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Is the Physics Nobel Prize Also Becoming a Joke?

The history of the physics prize is dotted with slights to those who deserved it and honors to those who didn't.

by
Frank J. Tipler

Bio

October 16, 2009 - 12:51 am

Practically everyone, both left and right, considers awarding President Obama the Nobel Peace Prize to be a joke. The late John Updike wrote that the Nobel Prize in Literature was a “prank.” But practically everyone still considers the Nobel Prizes in the hard sciences to be serious prizes, awarded to scientists with genuine accomplishments.

Is this really true? Or is the Nobel Prize in Physics, the hardest of the hard sciences, equally becoming a joke?

There was considerable controversy among physicists in 2008 when the Nobel Physics Prize was given for the discovery of the CKM matrix, a genuine Nobel quality achievement.  Why then was there a controversy?  Because “CKM” is an abbreviation for Cabibbo, Kobayashi, and Maskawa, whereas only Kobayashi and Maskawa were awarded the Prize. But the essential idea was due to Cabibbo in the 1950s, and all Kobayashi and Maskawa did was to expand on his idea in the 1970s. Kobayashi and Maskawa would have done nothing without Cabibbo’s absolutely essential first step.

Nuclear fission was the most important physics discovery made during the 1930s. Lise Meitner, an Austrian-German physicist forced to flee Germany when Hitler took over Austria, discovered nuclear fission. Meitner, a theoretical physicist, had been working in Berlin with the experimental chemist Otto Hahn on nuclear transformations of uranium.  Hahn provided the data and Meitner analyzed the information. It was Meitner who first realized that Hahn’s data could only be interpreted as the splitting of the uranium nucleus.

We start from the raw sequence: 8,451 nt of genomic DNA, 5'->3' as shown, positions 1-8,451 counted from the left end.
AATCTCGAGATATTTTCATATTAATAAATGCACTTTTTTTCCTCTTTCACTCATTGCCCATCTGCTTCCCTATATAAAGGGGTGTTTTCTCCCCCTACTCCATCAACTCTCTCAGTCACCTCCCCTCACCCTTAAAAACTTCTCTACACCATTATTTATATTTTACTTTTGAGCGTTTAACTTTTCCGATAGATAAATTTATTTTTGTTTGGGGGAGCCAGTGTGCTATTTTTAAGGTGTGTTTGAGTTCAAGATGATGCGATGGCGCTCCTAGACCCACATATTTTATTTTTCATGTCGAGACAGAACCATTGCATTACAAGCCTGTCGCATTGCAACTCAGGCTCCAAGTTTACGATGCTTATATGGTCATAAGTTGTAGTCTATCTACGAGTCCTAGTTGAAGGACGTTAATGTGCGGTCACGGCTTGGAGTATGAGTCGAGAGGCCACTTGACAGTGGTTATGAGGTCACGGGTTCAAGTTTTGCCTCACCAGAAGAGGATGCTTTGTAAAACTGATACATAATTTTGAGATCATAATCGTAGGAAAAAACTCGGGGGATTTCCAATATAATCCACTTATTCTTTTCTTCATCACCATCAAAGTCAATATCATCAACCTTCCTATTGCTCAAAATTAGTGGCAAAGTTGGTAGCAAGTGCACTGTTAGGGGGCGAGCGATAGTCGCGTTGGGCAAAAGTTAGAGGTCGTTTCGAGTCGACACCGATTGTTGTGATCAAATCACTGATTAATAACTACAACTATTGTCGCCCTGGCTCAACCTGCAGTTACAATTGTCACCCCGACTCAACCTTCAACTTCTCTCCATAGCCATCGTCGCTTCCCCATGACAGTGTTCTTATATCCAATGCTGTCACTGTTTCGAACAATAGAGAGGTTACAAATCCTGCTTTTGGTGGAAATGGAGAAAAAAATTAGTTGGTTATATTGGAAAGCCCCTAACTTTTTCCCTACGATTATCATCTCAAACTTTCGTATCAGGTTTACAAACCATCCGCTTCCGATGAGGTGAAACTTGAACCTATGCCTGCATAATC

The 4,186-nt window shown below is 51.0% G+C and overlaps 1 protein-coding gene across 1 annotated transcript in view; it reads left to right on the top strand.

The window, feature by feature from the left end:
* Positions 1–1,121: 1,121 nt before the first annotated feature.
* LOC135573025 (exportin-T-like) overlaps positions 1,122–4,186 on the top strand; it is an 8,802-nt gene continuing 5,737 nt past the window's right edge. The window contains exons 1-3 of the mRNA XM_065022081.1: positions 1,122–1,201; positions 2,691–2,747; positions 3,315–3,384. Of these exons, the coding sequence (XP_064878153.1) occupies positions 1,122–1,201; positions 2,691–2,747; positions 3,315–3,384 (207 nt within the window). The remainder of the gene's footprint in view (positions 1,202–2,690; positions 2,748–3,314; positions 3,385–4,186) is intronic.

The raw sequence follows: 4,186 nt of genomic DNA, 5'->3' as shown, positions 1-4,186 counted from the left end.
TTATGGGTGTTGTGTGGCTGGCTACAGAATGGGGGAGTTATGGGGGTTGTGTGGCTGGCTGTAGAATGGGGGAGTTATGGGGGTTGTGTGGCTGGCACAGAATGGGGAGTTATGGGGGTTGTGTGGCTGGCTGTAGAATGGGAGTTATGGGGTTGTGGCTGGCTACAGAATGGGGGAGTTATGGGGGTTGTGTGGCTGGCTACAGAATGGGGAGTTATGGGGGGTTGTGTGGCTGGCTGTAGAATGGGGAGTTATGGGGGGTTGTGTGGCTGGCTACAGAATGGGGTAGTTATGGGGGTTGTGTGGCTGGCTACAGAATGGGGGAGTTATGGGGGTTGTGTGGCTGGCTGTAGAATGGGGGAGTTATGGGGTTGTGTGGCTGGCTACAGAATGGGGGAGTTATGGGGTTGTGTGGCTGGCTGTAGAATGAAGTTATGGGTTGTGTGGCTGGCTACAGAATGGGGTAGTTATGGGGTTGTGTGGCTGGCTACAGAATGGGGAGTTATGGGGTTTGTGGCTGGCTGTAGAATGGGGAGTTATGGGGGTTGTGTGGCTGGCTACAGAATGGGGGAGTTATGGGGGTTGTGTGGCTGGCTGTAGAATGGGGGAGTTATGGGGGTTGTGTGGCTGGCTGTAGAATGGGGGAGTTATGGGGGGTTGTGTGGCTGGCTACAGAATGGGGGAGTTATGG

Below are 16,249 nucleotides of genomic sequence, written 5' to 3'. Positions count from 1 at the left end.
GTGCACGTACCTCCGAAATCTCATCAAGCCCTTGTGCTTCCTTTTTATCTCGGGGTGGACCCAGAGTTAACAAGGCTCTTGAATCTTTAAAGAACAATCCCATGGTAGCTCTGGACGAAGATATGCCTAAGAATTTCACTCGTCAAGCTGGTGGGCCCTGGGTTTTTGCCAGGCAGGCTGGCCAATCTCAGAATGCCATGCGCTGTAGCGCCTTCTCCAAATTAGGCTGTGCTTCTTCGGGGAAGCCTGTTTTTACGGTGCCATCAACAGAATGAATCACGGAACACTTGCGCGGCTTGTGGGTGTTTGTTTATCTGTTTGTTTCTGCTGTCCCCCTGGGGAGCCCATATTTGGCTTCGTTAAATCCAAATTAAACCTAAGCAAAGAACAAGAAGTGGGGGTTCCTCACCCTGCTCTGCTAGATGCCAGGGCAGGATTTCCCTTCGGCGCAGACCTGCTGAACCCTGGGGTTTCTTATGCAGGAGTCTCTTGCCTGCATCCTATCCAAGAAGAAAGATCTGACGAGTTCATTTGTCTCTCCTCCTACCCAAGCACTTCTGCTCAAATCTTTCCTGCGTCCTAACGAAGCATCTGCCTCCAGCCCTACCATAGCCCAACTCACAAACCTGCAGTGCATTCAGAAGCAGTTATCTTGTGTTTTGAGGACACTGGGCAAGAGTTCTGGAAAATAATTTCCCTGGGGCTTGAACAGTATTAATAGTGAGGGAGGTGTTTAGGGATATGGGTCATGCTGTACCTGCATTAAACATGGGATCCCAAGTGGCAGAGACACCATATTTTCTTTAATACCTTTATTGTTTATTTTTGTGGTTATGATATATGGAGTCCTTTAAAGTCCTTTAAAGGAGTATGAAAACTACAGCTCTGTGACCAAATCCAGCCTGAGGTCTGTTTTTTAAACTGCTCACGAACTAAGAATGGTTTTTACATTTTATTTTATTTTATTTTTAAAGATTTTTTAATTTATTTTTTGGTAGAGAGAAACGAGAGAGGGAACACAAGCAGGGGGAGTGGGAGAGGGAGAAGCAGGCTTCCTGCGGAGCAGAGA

But only Hahn received the Nobel Prize (in chemistry) for this great work. Meitner was completed ignored, even though she was responsible for the essential idea. Actually, as I indicated, for the discovery itself: uninterpreted or misinterpreted data is meaningless, and not a contribution to human knowledge.

My own opinion is that she was denied the Nobel Prize in Physics because of Swedish politics. She took refuge from the Nazis in Sweden, and had she been given the Nobel Prize for nuclear fission, the Swedish government would have considered her to be the greatest Swedish expert on nuclear fission. But a physicist on the Nobel Prize committee wanted the Swedish government to consider him, not Meitner, the leading Swedish expert on nuclear physics, so that he could obtain grant support from the government for his own work.